Tuesday, January 11, 2011

Bhutto's son pledges to defend minorities in Pakistan

Pakistan People's Party Chairman Bilawal Bhutto speaks during a memorial service for the Governor of Punjab Salman Taseer, at the Pakistan High Commission in London January 10, 2011.

Sounds impressive ~

He said he would uphold the legacy of his mother and his grandfather, former prime minister Zulfikar Ali Bhutto, who was hanged in 1979. "I will not be silenced by fear."

He also condemned clerics who warned against mourning Taseer's death, saying of those who threatened Muslims who prayed or grieved for him: "You too shall be defeated."

If he can deliver.


What is unforgivable ~ is the religious apartheid for the non-Muslim minority in Pakistan. That in today's world, because of your religion you are barred from going to university, joining the army or entering politics in any significant way ~ shows that Pakistan's Islamic problems are much larger than its violence.


Defending minority rights ~ means offering them equal rights ~ something the Islamic world at large has great difficulty with ~ this after the prophet's example ~ the people Muhammad did not kill ~ the Christians and the Jews ~ if and only, they agreed to live as subjugated citizens under Muslim rule ~ means equality ~ for all men ~ runs counter to Islamic laws.


To really make changes in Pakistan ~ young people need to learn more tolerance ~ to moderate or ignore some of Islam's extreme teachings. They are going to have to control Islam. And a better balance between religion and state. Which is the issue across the Islamic world ~ but many countries have a king or a strong leader to control the excesses of the religion.


I don't have faith Pakistan can do this ~ we probably going to have to look at managing the region ~ there is not going to be an easy solution.


On a cosmic note I think they have to let the Islamic religious delusion run its course. Muhammad lived a violent life ~ is this what they want?



LONDON (Reuters) - Bilawal Bhutto Zardari, chairman of Pakistan's ruling party, on Monday condemned the killing of a politician for seeking changes to blasphemy laws, and called those celebrating his death "the real blasphemers."

Bhutto, the son of former prime minister Benazir Bhutto who was assassinated in 2007, also pledged to defend the country's minorities -- increasingly under siege from powerful religious lobbies and often targets of Islamist violence.

"To the Christian and other minority communities in Pakistan, we will defend you," he said at a memorial ceremony in London for Salman Taseer, the governor of Punjab province who was killed by his own security guard last week.

"Those who wish to harm you for a crime you did not commit will have to go through me first."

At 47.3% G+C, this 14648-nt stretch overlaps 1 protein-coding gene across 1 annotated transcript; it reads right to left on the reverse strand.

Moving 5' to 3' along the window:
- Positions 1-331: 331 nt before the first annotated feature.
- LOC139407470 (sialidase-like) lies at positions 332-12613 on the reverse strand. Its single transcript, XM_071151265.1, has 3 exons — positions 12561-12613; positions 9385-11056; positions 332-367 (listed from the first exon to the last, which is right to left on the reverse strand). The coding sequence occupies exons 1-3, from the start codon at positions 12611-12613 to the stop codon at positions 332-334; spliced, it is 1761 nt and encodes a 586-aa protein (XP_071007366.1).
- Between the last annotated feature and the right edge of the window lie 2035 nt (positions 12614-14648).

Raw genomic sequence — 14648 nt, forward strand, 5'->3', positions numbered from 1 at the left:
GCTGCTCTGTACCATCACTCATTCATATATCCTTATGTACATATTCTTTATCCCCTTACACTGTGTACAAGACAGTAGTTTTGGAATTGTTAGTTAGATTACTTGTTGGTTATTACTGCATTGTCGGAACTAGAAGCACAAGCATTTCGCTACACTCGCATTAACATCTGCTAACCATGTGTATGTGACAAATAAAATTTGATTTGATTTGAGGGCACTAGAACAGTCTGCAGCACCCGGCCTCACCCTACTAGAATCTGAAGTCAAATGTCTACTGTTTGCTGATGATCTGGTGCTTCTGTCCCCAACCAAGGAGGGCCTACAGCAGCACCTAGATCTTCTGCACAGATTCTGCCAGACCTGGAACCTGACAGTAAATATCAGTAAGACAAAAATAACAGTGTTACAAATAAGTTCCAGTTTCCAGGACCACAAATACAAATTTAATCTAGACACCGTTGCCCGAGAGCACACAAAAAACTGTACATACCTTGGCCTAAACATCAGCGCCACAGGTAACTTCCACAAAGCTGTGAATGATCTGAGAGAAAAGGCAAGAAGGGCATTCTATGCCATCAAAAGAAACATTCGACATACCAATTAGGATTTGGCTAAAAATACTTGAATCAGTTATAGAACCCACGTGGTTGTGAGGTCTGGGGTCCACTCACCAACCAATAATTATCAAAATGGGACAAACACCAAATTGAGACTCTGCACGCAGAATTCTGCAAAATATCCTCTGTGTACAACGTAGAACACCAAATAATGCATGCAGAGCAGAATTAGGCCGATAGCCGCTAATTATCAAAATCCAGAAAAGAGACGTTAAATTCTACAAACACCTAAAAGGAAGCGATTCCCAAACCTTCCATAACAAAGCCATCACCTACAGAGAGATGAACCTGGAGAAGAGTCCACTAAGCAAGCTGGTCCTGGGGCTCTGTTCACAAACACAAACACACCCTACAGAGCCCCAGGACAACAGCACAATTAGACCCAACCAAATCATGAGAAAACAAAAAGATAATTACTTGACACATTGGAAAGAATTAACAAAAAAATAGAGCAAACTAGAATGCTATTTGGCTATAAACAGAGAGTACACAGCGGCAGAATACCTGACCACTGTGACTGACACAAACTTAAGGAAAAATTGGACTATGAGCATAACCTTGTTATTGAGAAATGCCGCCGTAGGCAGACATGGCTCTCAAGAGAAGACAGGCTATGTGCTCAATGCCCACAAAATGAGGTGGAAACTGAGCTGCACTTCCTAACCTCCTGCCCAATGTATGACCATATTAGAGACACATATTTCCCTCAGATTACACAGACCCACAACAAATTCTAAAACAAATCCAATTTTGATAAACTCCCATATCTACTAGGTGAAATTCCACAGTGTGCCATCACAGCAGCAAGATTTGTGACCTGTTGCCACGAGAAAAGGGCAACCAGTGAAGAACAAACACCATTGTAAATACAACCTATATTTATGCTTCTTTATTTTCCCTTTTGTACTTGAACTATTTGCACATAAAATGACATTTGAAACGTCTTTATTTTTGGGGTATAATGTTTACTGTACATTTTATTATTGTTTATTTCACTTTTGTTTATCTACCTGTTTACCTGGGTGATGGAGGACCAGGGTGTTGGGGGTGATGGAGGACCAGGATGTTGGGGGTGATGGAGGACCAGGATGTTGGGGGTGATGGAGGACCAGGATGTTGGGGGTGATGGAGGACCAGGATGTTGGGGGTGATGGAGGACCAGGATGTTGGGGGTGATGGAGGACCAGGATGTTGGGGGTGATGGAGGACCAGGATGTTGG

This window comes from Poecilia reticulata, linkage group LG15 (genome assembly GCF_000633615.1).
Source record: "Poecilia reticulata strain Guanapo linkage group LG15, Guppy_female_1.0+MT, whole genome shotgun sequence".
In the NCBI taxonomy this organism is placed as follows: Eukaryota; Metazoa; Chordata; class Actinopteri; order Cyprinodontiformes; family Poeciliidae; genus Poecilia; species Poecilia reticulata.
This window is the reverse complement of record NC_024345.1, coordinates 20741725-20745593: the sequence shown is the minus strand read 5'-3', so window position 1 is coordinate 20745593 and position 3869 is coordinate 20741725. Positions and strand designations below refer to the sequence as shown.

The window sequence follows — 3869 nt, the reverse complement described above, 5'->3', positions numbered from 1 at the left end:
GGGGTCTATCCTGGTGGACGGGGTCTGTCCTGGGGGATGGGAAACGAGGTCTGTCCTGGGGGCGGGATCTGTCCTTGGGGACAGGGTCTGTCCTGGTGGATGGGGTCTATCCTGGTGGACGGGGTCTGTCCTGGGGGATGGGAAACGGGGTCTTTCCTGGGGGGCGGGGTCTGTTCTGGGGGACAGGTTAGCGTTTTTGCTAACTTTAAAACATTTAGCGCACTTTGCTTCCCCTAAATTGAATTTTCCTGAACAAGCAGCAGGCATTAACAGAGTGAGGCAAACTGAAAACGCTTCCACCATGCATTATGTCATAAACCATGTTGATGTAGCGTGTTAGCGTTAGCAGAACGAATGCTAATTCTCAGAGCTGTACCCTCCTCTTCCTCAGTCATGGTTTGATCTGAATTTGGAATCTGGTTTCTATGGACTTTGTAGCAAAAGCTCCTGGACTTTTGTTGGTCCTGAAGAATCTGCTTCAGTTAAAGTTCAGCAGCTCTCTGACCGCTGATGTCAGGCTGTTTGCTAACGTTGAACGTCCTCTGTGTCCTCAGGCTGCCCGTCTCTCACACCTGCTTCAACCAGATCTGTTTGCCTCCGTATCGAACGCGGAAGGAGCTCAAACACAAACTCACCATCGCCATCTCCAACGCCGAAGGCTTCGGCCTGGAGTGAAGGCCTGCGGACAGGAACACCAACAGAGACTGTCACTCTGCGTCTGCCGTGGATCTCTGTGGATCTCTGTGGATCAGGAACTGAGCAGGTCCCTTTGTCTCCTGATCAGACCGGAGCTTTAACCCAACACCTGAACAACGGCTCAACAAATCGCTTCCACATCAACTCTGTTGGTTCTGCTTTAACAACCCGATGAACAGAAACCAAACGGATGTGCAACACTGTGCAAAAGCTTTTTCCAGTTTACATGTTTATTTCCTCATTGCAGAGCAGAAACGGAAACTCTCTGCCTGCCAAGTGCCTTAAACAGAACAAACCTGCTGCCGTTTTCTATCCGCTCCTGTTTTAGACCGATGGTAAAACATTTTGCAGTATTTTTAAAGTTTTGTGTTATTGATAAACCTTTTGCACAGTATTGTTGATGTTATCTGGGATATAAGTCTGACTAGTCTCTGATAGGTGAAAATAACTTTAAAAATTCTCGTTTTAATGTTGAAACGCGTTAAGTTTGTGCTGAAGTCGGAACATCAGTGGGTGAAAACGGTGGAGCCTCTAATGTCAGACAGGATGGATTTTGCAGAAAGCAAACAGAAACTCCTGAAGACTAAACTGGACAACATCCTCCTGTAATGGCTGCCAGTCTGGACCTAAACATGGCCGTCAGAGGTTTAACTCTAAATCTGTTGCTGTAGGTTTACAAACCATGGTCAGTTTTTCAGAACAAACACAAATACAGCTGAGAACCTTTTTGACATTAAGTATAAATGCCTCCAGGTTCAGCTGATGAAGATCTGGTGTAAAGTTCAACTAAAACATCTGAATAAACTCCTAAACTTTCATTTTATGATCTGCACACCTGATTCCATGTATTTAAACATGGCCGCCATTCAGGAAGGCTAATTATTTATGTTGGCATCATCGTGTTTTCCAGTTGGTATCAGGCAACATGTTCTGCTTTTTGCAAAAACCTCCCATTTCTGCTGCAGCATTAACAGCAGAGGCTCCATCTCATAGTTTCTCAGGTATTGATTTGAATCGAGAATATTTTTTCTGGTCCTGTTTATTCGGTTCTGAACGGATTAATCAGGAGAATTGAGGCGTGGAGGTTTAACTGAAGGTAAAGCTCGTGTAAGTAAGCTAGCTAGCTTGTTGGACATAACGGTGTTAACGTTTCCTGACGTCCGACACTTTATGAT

Taseer, a leading politician in the ruling Pakistan People's Party (PPP), had spoken out in defense of a Christian woman, Aasia Bibi, who had been sentenced to death under blasphemy laws which critics say are misused, often to settle personal scores.

The man who confessed to his killing has been celebrated as a hero by some in Pakistan, and up to 50,000 people joined a rally organized by religious parties in the city of Karachi on Sunday to oppose any changes in the blasphemy laws.

Bhutto condemned all those who justified violence in the name of Islam, through suicide attacks and murder.

"To those who are praising or justifying these crimes, I say: you along with the killers of Shaheed (martyr) Salman Taseer are the real blasphemers."

Taseer's killing has further cowed those in Pakistan promoting liberal, secular views, and PPP politicians including Bhutto's father, President Asif Ali Zardari, have been criticized for failing to speak out.

Bhutto, who is studying in England, said "the dark forces of violent extremism, intolerance and bigotry are intent on devouring our country and our faith" and Taseer's killing was meant to cow its opponents into remaining silent and frightened.

He said he would uphold the legacy of his mother and his grandfather, former prime minister Zulfikar Ali Bhutto, who was hanged in 1979. "I will not be silenced by fear."

He also condemned clerics who warned against mourning Taseer's death, saying of those who threatened Muslims who prayed or grieved for him: "You too shall be defeated."

Five hundred religious scholars from the mainstream Barelvi religious tradition, usually seen as more moderate than Taliban militants who follow Deobandi Islam, had praised Taseer's killer and said those who mourned his death could meet the same fate.

"The assassination of Shaheed Salman Taseer is not about liberals versus conservatives or moderate versus radical Islam. It is about right and wrong," Bhutto said.

Religious parties rarely win much electoral support in Pakistan but they have the capacity to bring large numbers out into the streets. The PPP-led coalition government has been criticized for failing to deliver the kind of governance needed to turn the tide against militancy.

1 comment:

helle said...

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